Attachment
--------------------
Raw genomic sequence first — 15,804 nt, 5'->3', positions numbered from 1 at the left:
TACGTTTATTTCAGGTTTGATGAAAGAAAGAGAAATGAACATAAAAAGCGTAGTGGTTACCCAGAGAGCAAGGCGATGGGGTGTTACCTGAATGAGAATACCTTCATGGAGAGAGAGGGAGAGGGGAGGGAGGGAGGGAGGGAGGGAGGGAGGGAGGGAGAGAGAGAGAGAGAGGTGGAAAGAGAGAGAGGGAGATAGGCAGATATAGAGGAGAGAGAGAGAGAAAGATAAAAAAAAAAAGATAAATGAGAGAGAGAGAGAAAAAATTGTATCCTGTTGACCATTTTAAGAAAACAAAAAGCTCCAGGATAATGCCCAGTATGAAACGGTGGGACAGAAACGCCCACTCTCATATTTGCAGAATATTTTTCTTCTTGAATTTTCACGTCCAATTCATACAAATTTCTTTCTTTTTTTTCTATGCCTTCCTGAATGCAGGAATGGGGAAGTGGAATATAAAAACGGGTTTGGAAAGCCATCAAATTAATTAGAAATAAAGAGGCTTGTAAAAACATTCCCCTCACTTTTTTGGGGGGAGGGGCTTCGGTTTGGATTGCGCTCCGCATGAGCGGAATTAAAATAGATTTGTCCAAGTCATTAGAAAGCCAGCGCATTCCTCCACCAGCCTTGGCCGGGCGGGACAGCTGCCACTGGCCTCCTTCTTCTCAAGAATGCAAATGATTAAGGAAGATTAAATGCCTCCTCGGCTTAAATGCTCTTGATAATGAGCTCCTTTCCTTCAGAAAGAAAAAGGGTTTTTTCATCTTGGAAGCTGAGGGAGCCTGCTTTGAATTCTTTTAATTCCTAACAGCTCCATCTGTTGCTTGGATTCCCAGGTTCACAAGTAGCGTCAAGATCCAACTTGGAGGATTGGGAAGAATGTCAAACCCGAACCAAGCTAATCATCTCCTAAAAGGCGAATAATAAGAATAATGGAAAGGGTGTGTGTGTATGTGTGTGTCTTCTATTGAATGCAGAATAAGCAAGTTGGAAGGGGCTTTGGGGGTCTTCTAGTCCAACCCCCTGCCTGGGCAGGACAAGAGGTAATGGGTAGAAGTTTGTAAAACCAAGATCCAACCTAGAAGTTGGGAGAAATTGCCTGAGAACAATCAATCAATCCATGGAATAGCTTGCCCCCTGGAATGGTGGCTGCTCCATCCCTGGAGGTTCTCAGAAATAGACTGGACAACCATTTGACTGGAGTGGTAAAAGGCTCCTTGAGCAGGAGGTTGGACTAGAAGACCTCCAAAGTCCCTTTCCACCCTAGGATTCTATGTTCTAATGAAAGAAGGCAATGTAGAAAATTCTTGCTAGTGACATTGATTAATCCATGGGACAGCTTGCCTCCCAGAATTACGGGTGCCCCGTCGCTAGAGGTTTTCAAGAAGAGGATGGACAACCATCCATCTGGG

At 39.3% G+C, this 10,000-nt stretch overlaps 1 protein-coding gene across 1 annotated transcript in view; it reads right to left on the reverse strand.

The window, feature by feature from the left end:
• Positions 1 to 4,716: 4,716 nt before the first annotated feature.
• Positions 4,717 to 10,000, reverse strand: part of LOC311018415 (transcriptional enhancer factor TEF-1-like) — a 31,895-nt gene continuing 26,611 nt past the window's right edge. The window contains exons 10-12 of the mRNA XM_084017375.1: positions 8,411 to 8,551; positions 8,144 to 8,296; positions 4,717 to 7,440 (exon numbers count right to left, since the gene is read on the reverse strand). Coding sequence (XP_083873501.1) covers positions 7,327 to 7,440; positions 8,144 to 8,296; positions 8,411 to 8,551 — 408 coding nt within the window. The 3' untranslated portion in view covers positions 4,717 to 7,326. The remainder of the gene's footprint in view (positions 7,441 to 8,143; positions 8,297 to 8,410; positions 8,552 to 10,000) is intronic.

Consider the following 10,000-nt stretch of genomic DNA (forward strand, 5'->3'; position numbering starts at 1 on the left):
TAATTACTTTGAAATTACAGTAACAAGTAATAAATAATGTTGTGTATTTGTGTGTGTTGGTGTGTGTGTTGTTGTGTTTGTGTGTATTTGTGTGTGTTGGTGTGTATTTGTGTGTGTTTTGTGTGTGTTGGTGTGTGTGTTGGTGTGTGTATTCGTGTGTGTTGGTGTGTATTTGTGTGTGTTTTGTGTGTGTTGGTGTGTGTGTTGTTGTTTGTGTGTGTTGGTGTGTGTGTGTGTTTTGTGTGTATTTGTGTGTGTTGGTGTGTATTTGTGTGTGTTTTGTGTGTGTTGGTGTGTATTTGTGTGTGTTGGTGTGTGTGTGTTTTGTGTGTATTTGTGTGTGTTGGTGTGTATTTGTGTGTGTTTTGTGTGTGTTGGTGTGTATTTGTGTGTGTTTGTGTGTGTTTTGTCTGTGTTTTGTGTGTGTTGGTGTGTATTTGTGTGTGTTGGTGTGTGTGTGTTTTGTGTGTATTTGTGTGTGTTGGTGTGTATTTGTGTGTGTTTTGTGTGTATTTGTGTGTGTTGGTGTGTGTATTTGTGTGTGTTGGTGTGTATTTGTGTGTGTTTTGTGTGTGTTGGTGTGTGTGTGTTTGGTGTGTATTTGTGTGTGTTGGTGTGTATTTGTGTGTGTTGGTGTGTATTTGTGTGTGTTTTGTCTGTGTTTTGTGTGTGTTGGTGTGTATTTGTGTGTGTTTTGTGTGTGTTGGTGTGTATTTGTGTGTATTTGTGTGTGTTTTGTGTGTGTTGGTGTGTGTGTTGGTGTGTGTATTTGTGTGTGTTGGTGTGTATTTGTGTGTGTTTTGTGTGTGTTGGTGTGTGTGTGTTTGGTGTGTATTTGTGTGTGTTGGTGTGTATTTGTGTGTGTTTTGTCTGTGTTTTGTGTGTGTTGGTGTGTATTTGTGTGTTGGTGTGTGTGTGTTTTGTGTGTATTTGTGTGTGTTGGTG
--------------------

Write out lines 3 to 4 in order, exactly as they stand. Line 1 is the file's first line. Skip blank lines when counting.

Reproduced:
At 39.3% G+C, this 10,000-nt stretch overlaps 1 protein-coding gene across 1 annotated transcript in view; it reads right to left on the reverse strand.

The window, feature by feature from the left end: